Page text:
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Denver International Airport Slammed By Colorado Blizzard

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DENVER — A major spring snowstorm dumped more than a foot of snow across the Colorado-Wyoming state line on Thursday, canceling hundreds of flights, shutting down schools and making roads treacherous.

At least 15 people were treated at Cheyenne Regional Medical Center for injuries from three pileups involving about 50 vehicles on Interstate 25 just south of the state line, hospital spokeswoman Leslie Cook said. Authorities initially reported at least 33 were injured, but hospital officials said some turned out to be uninjured or refused treatment.

The crashes led Colorado officials to close more than 40 miles of the road south of Cheyenne and a 45-mile stretch between Pueblo and Walsenburg. The highway is the main north-south thoroughfare in Colorado.

A 20-mile section of U.S. 50 between Pueblo and Penrose reopened Thursday evening.

Aaron Fowler, chief of Laramie County Fire District 1 in Wyoming, said many other vehicles slid off the road while trying to avoid the wrecks.

"Visibility when I arrived on the scene was, I would say, 100 yards _ very high winds and blizzard conditions," Fowler said.

Winds were gusting to nearly 40 mph in Denver, about 100 miles south of Cheyenne. The Regional Transportation District, the Denver-area mass-transit service, pulled its buses off the roads in Longmont, Colo., 30 miles north of Denver because of whiteout conditions.

"I saw three flipped cars," said Zachary Whitaker, who spent four hours driving his grandmother to the Denver airport from Gering, Neb. "Five more run off the road. Cars in ditches all over."

The Red Cross opened six shelters for stranded motorists.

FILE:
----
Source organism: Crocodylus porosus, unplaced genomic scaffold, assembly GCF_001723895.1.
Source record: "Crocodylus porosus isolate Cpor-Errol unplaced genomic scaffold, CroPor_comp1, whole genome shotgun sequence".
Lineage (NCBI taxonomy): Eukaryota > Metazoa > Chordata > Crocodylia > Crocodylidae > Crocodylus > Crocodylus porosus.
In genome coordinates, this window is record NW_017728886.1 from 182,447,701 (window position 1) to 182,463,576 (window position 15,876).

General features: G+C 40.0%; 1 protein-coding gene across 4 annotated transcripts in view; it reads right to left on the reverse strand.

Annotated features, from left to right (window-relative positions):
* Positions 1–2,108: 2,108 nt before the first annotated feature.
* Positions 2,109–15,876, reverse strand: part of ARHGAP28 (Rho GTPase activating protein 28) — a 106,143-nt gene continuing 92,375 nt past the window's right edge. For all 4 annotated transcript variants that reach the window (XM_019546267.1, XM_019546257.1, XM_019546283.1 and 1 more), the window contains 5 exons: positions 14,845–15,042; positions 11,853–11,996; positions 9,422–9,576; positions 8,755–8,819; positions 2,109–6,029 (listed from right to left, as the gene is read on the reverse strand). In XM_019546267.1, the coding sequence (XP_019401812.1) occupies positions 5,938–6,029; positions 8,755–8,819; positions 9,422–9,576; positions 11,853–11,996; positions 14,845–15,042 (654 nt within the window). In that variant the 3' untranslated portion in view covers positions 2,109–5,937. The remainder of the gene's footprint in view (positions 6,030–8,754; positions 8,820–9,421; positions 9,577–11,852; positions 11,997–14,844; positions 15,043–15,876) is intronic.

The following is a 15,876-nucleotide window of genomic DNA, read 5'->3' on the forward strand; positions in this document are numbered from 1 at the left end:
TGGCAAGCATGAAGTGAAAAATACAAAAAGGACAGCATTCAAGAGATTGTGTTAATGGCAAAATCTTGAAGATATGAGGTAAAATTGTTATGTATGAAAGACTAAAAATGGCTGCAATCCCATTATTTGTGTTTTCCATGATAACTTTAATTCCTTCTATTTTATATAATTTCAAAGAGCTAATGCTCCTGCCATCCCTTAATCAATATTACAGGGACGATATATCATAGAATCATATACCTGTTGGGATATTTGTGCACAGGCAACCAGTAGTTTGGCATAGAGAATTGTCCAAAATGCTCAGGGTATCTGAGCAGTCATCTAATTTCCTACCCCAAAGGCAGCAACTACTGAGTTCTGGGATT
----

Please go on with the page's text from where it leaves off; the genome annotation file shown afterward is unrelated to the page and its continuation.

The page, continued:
The state's eastern half remained under a blizzard warning Thursday while Denver and most of the state was under a winter storm warning. Gov. Bill Ritter declared a state of emergency and activated the National Guard, though its mission was not immediately disclosed.

Forecasters predicted up to 2 feet of snow south and east of Denver by Friday and up to 15 inches in the city itself. More than a foot of snow was expected in the foothills west of Denver.

At Denver International Airport, Frontier Airlines canceled 54 flights and its Lynx commuter affiliate canceled 33, spokesman Steve Snyder said. Southwest Airlines canceled at least 82 flights and American Airlines canceled 26.

Dozens of school districts called off classes Thursday, although many already were closed for spring break. The University of Colorado in Boulder and Colorado State University in Fort Collins shut down early.

At the state Capitol, both the House and the Senate shut down early, as did state and federal courts and the Denver Zoo.

The storm was welcome news to some after a dry winter marked by repeated brush fires and fire warnings.

"It may disrupt some guys who were in the field planting," said Shawn Martini, a spokesman for the Colorado Farm Bureau. "But at this point, they can delay that because the water is more important."

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Gruver reported from Cheyenne, Wyo. Associated Press writers Steven K. Paulson, Colleen Slevin, Don Mitchell and Alysia Patterson in Denver also contributed to this report.

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